The massive fort like entrance to the newly opened Orange County Hampi seems vaguely out of place at first. As does its distinctly Indo-Islamic architecture. It isn’t until we discover the eclectic mix of styles in the Hampi ruins that evening, that we appreciate the range of symbols and narratives used here to reinterpret the spirit of royal Vijayanagara.
Located just four km from the edge of the famed UNESCO heritage site, this eco-resort is the third in the Orange County stable, and surely its grandest. The dominant theme is borrowed from the royal enclosure of the Rayas, complete with water bodies reflecting scalloped arches, and a pool with a mini pavilion that mimics the pushkarini (temple tank). Meticulous copies of temple murals grace otherwise stark, but airy public spaces.
The rooms are all relaxed luxury, minus the glitz of urban boutique hotels. The richness of the deep red, white and purple palette grounded by the dressed grey granite floor. Three categories – the (relatively!) basic Nivasa room, the Nilaya terrace suites and the Zenana palace suites are housed in the main building. The eight independent Jal Mahal pool villas to the left of the driveway are the most opulent. The employment of local village girls to drive the golf carts that ferry villa guests to and fro is a nice touch.
My sister and I are so in love with the enormous corner Zenana suite we are initially allotted, that we actually decline an upgrade to a pool villa. I do not use enormous lightly here….we have a biggish entrance foyer, separate living and dining spaces, a spacious balcony, and a large bedroom with a daybed (that sis hogs the entire time!). And an ensuite bath as big as my city apartment. Well, almost.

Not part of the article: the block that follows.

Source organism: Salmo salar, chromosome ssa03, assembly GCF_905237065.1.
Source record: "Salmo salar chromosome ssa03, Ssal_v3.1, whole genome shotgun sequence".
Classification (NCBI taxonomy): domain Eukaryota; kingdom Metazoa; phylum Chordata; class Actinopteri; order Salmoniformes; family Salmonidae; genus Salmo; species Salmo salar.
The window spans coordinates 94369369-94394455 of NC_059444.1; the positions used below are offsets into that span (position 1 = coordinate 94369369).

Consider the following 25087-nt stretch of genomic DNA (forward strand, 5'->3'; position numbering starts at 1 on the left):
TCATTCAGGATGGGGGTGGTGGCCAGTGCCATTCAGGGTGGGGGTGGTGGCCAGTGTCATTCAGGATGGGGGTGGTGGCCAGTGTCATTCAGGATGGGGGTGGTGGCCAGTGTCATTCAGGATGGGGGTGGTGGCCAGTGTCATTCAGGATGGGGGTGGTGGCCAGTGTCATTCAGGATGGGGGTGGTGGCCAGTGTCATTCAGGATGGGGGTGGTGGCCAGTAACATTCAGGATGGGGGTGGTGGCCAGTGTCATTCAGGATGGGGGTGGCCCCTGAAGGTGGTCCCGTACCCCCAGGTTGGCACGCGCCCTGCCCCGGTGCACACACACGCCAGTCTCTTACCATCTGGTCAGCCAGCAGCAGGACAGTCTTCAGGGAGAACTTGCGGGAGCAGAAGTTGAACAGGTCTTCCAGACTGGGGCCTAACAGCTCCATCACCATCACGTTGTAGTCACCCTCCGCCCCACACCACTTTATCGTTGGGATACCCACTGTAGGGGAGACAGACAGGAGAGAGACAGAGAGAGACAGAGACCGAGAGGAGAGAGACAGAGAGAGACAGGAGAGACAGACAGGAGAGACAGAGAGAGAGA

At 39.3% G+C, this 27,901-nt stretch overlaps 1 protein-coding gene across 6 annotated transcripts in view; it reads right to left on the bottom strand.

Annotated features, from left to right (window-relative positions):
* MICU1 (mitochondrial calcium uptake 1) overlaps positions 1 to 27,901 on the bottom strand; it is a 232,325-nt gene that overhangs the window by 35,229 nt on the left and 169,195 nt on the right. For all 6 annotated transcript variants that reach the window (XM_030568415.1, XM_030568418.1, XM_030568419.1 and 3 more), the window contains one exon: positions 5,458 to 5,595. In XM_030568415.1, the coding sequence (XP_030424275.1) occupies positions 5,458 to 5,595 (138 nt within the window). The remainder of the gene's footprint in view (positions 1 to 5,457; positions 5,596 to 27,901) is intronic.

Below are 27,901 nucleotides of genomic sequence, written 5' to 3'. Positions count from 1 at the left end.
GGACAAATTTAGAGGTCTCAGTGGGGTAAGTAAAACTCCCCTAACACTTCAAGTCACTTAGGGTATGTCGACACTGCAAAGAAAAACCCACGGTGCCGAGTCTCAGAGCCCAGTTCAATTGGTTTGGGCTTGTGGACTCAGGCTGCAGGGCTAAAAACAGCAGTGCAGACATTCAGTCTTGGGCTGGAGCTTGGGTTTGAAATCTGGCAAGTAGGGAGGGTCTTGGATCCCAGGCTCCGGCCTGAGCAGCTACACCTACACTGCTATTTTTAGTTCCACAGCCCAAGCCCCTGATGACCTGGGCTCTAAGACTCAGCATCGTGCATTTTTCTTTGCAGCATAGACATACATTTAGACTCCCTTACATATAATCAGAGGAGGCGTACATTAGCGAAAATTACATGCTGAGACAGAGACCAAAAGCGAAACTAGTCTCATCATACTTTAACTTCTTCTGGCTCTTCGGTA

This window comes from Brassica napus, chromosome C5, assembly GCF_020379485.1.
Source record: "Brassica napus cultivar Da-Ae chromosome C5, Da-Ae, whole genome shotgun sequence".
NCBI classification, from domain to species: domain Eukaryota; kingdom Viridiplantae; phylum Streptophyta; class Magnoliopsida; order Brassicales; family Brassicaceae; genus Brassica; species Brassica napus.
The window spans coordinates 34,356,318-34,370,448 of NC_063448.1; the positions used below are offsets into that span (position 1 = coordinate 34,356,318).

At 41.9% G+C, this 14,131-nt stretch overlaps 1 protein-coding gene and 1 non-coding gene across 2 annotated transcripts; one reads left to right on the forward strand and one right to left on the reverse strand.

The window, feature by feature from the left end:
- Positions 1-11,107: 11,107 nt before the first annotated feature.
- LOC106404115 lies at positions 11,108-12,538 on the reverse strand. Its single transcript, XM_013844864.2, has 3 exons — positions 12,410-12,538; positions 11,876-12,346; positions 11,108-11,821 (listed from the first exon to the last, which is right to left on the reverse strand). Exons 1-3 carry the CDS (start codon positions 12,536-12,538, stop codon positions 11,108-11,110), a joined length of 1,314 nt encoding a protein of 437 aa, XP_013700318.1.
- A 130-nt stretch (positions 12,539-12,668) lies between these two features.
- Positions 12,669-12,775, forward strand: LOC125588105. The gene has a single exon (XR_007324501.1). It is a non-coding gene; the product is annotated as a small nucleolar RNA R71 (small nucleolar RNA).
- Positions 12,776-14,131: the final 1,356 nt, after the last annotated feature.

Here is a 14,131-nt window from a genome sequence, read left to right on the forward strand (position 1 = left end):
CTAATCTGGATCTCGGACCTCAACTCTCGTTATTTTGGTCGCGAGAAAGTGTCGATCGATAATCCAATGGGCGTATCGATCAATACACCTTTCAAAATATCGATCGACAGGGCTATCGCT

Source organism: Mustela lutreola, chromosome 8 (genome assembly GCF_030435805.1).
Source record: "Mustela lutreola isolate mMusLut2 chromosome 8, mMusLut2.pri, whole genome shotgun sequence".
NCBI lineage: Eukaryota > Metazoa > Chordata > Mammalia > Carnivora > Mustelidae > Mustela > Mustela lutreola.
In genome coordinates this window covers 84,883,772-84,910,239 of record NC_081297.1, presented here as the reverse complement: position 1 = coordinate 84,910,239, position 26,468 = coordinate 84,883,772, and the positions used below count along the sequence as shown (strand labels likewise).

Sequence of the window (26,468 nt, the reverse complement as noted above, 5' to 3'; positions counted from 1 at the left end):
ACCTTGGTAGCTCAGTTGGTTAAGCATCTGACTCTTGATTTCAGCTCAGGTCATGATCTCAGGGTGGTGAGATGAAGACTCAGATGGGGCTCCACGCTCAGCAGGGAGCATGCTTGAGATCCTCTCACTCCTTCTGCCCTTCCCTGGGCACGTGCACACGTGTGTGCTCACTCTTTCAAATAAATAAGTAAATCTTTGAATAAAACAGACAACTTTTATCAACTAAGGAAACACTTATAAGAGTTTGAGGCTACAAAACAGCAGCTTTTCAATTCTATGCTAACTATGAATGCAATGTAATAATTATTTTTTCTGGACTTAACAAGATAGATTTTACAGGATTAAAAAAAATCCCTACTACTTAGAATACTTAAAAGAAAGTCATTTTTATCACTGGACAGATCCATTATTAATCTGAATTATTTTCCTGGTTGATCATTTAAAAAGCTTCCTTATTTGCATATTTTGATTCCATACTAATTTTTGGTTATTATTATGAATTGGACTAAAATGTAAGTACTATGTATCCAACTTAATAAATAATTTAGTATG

All rooms regardless of size or degree of luxury, bear signature eco resort touches. Drinking water dispensed from built in reverse osmosis units. Traditional sweets in glass topped wooden boxes (replenished daily). Hibiscus blooms floating in little stone containers. Best of all, fragrant Coorg coffee sachets and a french press to brew it in!
A replica of the Vijayanagara Lotus Mahal, a few metres to the right of the main building, houses the luxurious Vaidyashala spa. On the floor above is the Bahmani restaurant serving rich Nawabi cuisine, best experienced over candlelight dinner.
The Tuluva restaurant in the main block, is a bright, casual space that we enjoy lingering in over breakfast and complimentary evening tea at the end of an exhausting hike through the ruins, and on long lazy evenings at intimate settings around the adjacent pool. The exceptional quality and variety of food on offer is the last thing we expect in a property this remote. The meats are always perfectly cooked and the mocktails, especially a watermelon, ginger, spice concoction, worthy of mention. (Pity they don’t own a liquor licence yet.)
Chef Santhosh even picks up on our disappointment with the absence of vegetables in a standard Indian menu (besides the usual potato/paneer/mushroom culprits) and surprises us with a stunningly colourful meal one afternoon, that pleases our eyes as much as our palate.
A combination of four of their curated heritage experiences lures us out of all that pampering and ensures we engage fully with the magical ruins of Hampi and the stories and legends they encompass. The Vittalapura Walk that meanders through one of the many villages of the erstwhile empire, crowned by the exquisite Vijaya Vittala temple and its iconic stone chariot, the Raya Trail through the royal enclosure that affords a glimpse of the pomp and pageantry of the Rayas, the atmospheric Tungabhadra Trek along the tranquil river and its boulder strewn banks littered with religious shrines and icons, and the Virupaksha Trail that begins at golden Hemakuta hill and descends to the imposing Virupaksha temple that predates the Rayas of Vijayanagara.
I could not have asked for a more perfect Hampi experience. Except perhaps if they could have somehow got the Sun God to make an appearance…